Dorothy Ellen Kinsman - The way it used to be

  • Thursday, April 25, 2013

Provided -- Dorothy Ellen Kinsman, of Jedburg, recently recalled her days as a missionary in Brazil. --

I recently had the good fortune to be introduced to Mrs. Dorthy Kinsman who lives in Jedburg, S.C. When I learned that she served as a missionary in the jungles of Brazil for thirty years, I realized there had to be a significant story regarding the way it used to be.
Dorothy was born in Nashua, New Hampshire on November 19, 1920. She had three brothers and two sisters. They attended a one-room schoolhouse in Hudson, New Hampshire. Dorothy, with a proud grin added that she always made the Honor Roll.
Unfortunately her mother died when Dorothy was eight years of age. As a result she did all the cooking and cleaning before she went to school each day.
Dorothy's neighbor was a pastor and she started going to his church. She states, "This was the first time I heard the gospel of Jesus and I immediately accepted him as my savior at the age of fourteen years."
After she graduated from high school she attended a Bible school in Providence, Rhode Island for three years and graduated with honors in 1940. Shortly after, she married Earnest Benard De-Camp in 1941. Unfathomable he was killed in the "Battle of the Bulge" on January 15, 1945 during World War 11.
With her bible studies completed, Dorothy was inspired to become a missionary. However the program required that females have a husband who was also in the program. Single women could not proceed without a husband.
Sometimes destiny intervenes in our lives and this happened to Dorothy. A friend of hers introduced her to a male missionary (Gordon Dudley Kinsman) who had returned to the U.S.A. for a short period of time. She met and talked with him about the missionary program. As fate sometimes occurs, they decided to marry. He returned to Brazil.
Dorothy said that to join him as a qualified Missionary she had one year to learn the official language of Brazil, which was Portuguese, and she did. With that completed, she shortly after traveled to Brazil and after a week or two of getting paperwork filled out and completed, they were married.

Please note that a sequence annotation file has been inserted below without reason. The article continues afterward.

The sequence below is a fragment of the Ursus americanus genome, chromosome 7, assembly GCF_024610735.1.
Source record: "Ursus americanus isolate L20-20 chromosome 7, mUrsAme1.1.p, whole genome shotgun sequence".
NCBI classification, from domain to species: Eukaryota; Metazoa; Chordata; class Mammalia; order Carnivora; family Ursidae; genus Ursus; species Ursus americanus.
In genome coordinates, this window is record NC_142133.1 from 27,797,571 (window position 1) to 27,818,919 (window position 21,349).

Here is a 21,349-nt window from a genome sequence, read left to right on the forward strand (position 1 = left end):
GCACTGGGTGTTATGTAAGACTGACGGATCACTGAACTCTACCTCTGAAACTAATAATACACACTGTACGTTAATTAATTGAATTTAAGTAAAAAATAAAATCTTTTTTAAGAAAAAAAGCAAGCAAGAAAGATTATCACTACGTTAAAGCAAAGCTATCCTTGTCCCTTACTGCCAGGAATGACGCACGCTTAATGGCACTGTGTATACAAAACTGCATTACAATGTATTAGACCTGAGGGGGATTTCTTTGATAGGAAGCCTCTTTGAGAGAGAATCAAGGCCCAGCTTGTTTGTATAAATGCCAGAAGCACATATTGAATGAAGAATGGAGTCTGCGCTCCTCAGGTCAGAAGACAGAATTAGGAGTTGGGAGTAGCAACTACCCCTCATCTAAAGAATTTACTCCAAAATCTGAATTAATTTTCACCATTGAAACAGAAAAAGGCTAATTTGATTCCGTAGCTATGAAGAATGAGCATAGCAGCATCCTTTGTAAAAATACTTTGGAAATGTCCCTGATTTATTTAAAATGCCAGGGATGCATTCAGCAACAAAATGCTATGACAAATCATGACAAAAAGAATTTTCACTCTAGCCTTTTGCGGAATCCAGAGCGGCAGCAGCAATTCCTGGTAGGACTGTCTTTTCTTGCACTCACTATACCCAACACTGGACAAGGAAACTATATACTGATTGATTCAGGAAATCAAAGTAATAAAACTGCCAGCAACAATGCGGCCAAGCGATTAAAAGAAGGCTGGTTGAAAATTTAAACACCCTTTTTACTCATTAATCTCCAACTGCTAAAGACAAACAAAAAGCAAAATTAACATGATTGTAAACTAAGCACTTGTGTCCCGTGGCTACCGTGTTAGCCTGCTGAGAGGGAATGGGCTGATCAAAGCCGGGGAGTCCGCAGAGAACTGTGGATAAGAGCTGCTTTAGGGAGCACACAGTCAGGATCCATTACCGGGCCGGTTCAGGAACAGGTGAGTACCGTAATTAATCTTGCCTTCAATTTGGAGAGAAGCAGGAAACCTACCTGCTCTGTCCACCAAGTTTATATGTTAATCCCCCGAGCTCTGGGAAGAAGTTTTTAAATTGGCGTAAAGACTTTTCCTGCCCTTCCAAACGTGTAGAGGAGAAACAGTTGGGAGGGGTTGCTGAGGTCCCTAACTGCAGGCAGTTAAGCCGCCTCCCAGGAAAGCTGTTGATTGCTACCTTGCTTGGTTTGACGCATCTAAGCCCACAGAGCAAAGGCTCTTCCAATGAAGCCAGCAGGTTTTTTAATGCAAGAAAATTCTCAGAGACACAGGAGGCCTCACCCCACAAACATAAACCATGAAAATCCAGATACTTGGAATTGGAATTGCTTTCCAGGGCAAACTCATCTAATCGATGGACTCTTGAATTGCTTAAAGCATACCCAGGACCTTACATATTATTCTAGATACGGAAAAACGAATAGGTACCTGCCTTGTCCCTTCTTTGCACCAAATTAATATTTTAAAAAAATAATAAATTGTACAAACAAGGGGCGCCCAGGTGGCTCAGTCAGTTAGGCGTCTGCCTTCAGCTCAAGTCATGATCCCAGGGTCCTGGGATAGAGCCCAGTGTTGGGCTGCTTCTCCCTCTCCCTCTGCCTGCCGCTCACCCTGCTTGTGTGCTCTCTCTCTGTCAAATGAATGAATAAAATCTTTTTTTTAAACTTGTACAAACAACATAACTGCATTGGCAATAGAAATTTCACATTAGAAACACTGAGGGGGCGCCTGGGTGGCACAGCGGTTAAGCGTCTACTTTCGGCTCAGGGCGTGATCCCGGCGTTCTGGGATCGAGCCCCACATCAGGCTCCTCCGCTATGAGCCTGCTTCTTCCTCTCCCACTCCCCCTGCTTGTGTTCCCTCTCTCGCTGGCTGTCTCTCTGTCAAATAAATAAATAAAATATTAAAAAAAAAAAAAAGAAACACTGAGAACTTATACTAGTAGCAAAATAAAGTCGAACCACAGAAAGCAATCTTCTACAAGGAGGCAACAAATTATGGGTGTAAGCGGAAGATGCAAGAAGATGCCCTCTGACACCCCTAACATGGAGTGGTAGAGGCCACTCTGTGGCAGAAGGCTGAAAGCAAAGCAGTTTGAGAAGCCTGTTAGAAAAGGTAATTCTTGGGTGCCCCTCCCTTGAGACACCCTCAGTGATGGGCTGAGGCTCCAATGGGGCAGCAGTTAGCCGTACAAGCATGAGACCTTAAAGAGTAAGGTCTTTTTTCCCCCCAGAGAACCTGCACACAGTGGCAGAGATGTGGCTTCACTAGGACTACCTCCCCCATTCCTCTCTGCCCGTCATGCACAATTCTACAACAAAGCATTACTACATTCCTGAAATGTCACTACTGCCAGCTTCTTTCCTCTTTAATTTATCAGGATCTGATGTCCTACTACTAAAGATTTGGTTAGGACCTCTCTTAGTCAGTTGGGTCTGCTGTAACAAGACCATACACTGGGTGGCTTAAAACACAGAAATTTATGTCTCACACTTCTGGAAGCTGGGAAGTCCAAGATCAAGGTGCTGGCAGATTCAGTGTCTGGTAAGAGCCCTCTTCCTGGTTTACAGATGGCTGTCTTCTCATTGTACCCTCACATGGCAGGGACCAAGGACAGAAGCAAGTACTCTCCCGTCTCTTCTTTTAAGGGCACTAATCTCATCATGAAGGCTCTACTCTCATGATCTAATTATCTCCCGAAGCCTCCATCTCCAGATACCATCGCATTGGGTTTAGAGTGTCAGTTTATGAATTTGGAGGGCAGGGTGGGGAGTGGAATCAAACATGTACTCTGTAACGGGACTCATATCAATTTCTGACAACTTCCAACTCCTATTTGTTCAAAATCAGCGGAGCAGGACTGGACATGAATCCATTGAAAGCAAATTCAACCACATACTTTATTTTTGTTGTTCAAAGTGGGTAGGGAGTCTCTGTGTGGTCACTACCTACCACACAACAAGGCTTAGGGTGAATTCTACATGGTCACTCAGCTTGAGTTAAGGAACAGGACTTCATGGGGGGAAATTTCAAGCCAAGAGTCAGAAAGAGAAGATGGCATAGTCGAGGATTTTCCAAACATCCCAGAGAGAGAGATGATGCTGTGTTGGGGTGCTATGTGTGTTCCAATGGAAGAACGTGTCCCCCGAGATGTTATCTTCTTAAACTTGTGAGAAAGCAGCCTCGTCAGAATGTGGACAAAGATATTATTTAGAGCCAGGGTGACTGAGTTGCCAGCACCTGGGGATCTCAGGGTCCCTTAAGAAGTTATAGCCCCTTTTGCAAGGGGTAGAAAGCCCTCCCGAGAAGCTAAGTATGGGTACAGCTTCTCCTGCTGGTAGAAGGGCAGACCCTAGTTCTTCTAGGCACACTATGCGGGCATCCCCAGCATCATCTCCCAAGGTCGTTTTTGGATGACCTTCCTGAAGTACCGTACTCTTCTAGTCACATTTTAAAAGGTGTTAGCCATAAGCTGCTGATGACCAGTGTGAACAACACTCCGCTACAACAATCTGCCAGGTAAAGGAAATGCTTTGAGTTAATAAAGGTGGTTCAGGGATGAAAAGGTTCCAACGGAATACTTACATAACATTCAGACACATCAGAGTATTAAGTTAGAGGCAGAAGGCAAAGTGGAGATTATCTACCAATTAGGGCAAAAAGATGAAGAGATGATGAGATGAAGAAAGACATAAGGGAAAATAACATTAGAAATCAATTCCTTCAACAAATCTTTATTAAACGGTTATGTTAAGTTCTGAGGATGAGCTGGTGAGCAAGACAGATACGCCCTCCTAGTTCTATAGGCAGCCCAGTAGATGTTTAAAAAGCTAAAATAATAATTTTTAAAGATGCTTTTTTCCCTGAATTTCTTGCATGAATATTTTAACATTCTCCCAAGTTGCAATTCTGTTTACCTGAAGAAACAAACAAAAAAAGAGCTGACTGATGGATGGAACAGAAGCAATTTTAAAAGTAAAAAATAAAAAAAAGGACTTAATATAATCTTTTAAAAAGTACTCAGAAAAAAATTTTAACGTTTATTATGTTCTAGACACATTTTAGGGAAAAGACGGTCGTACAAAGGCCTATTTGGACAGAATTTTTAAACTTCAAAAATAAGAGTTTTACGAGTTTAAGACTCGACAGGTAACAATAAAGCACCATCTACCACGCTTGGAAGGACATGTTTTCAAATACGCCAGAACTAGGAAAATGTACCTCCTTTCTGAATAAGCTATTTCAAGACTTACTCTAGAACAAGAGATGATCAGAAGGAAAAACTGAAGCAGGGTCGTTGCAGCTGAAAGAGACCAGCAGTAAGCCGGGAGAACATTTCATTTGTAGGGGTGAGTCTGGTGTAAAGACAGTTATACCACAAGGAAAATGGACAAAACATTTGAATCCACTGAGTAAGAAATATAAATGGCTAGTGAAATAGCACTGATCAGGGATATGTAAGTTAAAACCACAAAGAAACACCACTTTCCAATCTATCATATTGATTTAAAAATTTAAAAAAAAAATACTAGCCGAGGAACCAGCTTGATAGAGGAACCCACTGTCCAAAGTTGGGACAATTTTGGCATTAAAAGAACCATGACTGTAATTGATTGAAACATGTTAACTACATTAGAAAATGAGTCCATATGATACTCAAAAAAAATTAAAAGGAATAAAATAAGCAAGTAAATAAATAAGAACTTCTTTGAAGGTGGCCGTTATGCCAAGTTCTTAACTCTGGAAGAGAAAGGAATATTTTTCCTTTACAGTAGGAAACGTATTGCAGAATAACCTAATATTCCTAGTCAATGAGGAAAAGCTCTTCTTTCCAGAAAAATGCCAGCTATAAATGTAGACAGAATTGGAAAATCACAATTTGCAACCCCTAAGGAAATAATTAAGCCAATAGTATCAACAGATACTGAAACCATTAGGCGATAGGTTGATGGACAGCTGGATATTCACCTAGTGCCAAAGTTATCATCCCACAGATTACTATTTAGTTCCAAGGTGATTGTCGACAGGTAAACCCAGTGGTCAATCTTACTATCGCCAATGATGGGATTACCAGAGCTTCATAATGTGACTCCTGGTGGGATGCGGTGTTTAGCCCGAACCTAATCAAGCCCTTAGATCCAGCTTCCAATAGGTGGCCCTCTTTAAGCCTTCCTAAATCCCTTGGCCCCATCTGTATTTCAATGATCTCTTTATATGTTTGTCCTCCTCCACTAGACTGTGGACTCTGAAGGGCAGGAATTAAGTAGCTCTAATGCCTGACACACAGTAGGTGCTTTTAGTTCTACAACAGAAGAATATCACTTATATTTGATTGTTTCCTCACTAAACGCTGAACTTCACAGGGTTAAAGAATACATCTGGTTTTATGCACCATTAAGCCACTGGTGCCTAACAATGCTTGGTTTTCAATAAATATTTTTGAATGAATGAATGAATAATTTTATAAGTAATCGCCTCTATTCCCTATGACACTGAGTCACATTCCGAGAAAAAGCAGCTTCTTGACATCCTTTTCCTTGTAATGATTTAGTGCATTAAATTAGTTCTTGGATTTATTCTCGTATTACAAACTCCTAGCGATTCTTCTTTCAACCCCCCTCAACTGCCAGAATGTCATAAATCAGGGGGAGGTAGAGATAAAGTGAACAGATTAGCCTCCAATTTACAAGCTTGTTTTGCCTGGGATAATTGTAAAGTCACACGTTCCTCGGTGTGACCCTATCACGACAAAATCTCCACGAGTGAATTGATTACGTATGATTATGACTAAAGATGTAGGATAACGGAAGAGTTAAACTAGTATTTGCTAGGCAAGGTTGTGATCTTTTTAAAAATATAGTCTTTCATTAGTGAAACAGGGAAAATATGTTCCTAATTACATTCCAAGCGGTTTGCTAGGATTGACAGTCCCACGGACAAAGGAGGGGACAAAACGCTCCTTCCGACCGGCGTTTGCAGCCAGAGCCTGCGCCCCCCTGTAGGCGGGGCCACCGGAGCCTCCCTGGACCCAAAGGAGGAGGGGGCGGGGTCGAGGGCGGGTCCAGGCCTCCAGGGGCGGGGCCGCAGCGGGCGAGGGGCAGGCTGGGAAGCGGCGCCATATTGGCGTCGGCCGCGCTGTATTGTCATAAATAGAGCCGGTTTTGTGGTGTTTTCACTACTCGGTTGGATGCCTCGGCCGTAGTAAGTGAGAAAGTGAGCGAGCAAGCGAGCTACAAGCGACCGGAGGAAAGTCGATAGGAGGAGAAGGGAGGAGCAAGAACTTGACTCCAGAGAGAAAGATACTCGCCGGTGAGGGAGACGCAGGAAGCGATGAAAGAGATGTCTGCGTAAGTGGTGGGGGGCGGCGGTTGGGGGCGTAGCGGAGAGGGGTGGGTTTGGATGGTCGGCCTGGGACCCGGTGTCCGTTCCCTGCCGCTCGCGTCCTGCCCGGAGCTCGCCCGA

I asked Dorothy if any particular events stood out in her years in the wild. She told me about an incident that happened several years before she arrived. She said "one day some friends brought in an Indian of their tribe who had malaria and needed treatment. The native was given a dose or so of medicine. He later started feeling better so his friends were going to take him back to his village. The Indians were warned that he would still need further medication, but they took him home anyway. Unfortunately he died on the way back. As a result of this the Indians returned and killed every one of the missionaries at that station. The Indians had determined that an evil spell had been cast on the deceased. That was a dark day indeed." This incident happened before Dorothy and her husband arrived at that location.
Dorothy said that she and her husband came five years later and worked with the same tribe. We were aware of what had happened earlier and any time we provided medication we went to a lot of trouble to explain what they should expect and how to use any medications we gave them. Fortunately we didn’t have any tragic encounters during my years of service.